Raised as the oldest of six siblings in Houston, Texas, Adams grew up in a household where she was exposed to musical influences ranging from Classical to Gospel to Motown. She sang throughout her teen years and continued performing on weekends following her graduation from college even as she began a career teaching elementary school. Soon she began to garner significant note as a singer and made the decision to give up teaching to perform full-time. Her work as the lead singer of the Southeast Inspirational Choir attracted the attention of Thomas Whitfield and Sound of Gospel Records, for which she recorded her debut album Just As I Am in 1988. Her strong, soulful voice and striking beauty scored quickly with Gospel audiences, and the debut hit the Gospel top 10. She moved to Tribute Records in 1990 and began a string of top 10 Gospel albums that made her a staple on Gospel radio and awards shows, though with little crossover to pop or urban radio.
A decade after her arrival, Adams received her first significant attention outside the Gospel realm with her signing by Elektra Records and the release of Mountain High...Valley Low in 1999. Working with hot producers Jimmy Jam and Terry Lewis (Janet Jackson, Boyz II Men), Warryn Campbell (Mary Mary) and Keith Thomas (BeBe and CeCe Winans), Adams released an extremely contemporary urban album that nonetheless sounded timeless moral and spiritual themes that clicked with pop and urban audiences. Urban Adult Contemporary radio loved the ballad "Open My Heart," but the album bore a basket of great cuts, including the uptempo "Time to Change" and "Yeah" and the beautiful song of loss and faith, "Fragile Heart." After a decade of charting only in the Gospel world, Adams found herself with a top 5 R&B and top 40 Pop hit that stayed on the charts for over a year. It also won for Adams her first Grammy, a well deserved "Best Contemporary Soul Gospel" award.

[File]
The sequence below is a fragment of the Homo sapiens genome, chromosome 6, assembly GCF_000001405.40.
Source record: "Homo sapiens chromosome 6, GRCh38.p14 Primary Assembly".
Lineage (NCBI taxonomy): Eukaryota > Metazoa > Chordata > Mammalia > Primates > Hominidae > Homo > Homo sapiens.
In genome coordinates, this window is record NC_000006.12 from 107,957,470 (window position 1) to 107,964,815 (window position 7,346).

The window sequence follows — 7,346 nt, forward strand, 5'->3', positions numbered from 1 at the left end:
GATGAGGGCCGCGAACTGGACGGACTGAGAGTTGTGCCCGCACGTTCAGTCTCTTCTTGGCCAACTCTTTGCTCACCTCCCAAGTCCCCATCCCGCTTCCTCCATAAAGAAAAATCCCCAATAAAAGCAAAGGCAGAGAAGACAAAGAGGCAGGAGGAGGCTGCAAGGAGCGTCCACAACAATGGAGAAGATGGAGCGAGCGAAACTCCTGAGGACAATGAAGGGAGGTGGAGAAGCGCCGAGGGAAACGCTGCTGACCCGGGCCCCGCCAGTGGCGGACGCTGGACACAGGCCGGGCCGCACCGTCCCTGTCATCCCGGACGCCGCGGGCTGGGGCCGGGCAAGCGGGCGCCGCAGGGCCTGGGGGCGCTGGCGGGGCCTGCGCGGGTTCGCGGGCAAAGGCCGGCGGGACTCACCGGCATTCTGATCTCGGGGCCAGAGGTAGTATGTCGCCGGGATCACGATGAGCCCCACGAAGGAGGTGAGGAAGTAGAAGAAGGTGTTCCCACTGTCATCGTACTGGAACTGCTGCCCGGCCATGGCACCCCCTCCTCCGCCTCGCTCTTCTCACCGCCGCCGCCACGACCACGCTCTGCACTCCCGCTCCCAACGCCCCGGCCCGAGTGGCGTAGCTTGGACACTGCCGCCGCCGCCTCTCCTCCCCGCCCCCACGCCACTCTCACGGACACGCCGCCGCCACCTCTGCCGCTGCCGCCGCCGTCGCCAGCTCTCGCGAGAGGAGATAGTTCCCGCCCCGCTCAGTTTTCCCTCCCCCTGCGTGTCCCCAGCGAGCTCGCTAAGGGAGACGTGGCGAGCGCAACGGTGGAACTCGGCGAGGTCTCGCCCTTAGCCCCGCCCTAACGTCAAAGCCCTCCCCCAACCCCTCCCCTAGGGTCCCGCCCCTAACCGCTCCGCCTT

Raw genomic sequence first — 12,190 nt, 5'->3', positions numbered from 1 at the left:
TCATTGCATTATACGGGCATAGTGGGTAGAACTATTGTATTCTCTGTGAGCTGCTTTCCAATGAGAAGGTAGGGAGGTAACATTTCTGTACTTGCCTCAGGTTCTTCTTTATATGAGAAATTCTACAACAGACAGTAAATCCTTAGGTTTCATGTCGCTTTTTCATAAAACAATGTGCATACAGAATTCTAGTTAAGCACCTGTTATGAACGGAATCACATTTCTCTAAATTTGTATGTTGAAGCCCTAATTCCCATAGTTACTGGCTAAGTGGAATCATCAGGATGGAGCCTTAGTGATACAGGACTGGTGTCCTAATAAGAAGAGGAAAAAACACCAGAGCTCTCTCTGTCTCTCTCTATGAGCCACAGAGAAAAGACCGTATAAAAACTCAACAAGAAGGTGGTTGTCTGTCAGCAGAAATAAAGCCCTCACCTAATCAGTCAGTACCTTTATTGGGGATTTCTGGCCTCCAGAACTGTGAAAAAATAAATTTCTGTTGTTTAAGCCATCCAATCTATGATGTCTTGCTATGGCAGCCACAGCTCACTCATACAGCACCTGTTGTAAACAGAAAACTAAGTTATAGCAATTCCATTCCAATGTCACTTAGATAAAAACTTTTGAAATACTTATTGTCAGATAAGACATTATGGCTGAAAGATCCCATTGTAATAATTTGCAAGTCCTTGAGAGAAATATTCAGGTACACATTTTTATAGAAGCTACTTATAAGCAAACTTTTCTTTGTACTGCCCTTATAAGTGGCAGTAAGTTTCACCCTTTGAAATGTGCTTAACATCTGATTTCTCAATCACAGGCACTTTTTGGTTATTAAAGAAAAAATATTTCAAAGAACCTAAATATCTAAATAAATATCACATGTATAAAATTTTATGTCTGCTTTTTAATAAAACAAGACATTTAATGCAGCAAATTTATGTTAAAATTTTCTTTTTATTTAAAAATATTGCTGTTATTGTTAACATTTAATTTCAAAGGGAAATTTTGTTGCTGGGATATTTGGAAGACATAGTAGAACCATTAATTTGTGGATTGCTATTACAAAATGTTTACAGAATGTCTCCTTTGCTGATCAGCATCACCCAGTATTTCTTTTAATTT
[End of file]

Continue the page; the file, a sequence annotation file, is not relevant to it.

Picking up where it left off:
After releasing a Christmas album, Adams followed up Mountain High with Believe, a safer, less ambitious disc that scored moderately with "Never Give Up," but failed to match the critical accomplishment of its predecessor (though it also won a Grammy). A live album later that year, The Experience, was better, and captured her magnetic stage performance, scoring with a cover of R. Kelly's "I Believe I Can Fly" and "In the Midst of it All."
Adams then took a four year hiatus that included both a new baby and an unfortunate divorce, as well as work as a spokesperson for the FILA Corporation's Operation Rebound program, addressing the concerns of inner city school children.
Over the next few years, Adams continued to record with somewhat less success, most recently on 2011's Becoming, even as she grew as a radio show host with her Yolanda Adams Morning Show, which is broadcast in over three dozen radio markets.
By Chris Rizik
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